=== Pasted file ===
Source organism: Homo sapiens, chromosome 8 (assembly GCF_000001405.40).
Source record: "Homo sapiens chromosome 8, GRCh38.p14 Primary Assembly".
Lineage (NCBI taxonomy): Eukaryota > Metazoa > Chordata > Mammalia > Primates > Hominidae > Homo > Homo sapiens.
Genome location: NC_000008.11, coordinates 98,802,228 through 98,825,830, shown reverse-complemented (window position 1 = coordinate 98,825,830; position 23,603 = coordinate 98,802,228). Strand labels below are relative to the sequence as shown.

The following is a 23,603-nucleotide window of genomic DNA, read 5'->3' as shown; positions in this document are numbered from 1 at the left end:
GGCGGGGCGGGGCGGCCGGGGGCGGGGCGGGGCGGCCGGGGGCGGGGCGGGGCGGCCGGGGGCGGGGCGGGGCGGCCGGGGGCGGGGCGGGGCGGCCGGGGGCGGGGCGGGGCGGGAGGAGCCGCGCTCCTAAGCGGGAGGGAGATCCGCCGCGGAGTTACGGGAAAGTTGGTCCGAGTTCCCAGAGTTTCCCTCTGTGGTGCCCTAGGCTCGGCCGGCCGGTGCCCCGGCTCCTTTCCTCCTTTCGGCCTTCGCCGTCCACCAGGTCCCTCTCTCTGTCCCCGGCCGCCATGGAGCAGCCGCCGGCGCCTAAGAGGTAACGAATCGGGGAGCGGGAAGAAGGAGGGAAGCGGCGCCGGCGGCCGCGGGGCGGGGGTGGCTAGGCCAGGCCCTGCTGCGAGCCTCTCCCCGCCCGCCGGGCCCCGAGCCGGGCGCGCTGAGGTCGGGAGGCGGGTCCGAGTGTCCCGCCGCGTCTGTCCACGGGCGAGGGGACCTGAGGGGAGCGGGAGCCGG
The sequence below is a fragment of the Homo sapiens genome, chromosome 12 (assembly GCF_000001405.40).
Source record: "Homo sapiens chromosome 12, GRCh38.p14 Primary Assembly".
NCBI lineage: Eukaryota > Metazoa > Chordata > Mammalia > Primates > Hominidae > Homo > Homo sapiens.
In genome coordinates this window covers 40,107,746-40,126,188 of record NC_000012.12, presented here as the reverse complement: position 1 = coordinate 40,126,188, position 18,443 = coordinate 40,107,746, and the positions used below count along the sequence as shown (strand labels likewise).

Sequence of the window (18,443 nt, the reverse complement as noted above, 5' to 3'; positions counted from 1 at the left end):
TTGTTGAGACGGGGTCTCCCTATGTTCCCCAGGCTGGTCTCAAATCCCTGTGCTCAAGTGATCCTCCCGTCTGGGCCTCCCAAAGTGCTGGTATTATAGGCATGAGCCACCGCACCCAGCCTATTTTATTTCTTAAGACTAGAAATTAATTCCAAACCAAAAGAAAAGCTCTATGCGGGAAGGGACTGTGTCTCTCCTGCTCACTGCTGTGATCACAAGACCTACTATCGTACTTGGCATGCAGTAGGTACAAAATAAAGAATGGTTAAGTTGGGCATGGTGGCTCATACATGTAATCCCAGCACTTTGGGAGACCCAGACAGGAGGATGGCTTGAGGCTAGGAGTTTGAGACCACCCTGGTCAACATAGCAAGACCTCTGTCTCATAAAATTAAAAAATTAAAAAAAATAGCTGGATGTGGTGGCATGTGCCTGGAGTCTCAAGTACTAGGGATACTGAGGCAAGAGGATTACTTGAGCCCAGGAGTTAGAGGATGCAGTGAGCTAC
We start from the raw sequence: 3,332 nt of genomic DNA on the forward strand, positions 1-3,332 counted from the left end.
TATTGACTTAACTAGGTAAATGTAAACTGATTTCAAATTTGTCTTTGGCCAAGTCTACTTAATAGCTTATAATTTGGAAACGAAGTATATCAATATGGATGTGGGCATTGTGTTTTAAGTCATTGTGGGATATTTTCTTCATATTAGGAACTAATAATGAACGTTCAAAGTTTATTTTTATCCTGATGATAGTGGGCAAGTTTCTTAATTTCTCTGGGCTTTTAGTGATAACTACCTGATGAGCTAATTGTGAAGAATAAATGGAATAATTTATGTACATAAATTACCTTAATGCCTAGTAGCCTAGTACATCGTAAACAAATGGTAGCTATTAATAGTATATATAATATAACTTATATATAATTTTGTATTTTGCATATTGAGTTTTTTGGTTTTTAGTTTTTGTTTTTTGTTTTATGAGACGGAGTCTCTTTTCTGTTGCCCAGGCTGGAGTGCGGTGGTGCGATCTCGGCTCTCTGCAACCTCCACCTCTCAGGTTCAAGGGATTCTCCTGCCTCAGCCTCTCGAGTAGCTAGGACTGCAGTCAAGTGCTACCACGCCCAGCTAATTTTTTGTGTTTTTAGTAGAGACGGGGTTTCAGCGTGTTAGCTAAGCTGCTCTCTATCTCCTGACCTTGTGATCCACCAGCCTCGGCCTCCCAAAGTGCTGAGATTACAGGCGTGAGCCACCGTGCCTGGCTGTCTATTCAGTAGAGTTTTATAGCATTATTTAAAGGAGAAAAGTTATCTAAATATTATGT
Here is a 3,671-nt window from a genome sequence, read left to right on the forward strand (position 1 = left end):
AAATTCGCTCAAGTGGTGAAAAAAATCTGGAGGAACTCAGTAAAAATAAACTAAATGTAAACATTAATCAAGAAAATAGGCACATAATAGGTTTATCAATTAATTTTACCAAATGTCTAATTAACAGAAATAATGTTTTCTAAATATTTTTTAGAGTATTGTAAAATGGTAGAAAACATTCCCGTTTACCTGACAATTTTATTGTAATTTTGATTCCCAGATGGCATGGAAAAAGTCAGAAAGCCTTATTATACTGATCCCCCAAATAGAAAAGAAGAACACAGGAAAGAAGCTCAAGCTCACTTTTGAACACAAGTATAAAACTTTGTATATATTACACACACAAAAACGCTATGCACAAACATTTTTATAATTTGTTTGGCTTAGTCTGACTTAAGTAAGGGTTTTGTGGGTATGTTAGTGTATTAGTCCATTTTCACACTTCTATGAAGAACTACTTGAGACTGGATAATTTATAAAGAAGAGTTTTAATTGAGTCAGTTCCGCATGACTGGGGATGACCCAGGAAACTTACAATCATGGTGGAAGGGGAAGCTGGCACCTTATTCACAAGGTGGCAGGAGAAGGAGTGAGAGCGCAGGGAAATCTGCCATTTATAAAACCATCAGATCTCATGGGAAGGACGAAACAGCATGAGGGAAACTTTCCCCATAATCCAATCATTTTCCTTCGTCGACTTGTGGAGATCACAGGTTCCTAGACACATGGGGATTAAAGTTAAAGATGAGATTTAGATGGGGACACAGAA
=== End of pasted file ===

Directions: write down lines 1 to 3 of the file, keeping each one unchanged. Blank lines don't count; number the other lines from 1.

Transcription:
Source organism: Homo sapiens, chromosome 8 (assembly GCF_000001405.40).
Source record: "Homo sapiens chromosome 8, GRCh38.p14 Primary Assembly".
Lineage (NCBI taxonomy): Eukaryota > Metazoa > Chordata > Mammalia > Primates > Hominidae > Homo > Homo sapiens.